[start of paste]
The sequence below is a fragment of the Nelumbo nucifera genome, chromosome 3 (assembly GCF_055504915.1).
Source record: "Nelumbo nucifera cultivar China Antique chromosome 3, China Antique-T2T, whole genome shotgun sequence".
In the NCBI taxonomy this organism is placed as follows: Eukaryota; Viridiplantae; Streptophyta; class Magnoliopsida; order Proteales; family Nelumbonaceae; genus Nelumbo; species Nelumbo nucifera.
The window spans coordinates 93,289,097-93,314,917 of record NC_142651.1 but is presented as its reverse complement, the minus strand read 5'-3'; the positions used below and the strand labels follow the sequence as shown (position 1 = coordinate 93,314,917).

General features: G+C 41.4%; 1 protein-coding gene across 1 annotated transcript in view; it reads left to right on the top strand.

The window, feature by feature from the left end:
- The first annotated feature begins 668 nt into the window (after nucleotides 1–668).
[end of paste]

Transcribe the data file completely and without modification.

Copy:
The sequence below is a fragment of the Nelumbo nucifera genome, chromosome 3 (assembly GCF_055504915.1).
Source record: "Nelumbo nucifera cultivar China Antique chromosome 3, China Antique-T2T, whole genome shotgun sequence".
In the NCBI taxonomy this organism is placed as follows: Eukaryota; Viridiplantae; Streptophyta; class Magnoliopsida; order Proteales; family Nelumbonaceae; genus Nelumbo; species Nelumbo nucifera.
The window spans coordinates 93,289,097-93,314,917 of record NC_142651.1 but is presented as its reverse complement, the minus strand read 5'-3'; the positions used below and the strand labels follow the sequence as shown (position 1 = coordinate 93,314,917).

General features: G+C 41.4%; 1 protein-coding gene across 1 annotated transcript in view; it reads left to right on the top strand.

The window, feature by feature from the left end:
- The first annotated feature begins 668 nt into the window (after nucleotides 1–668).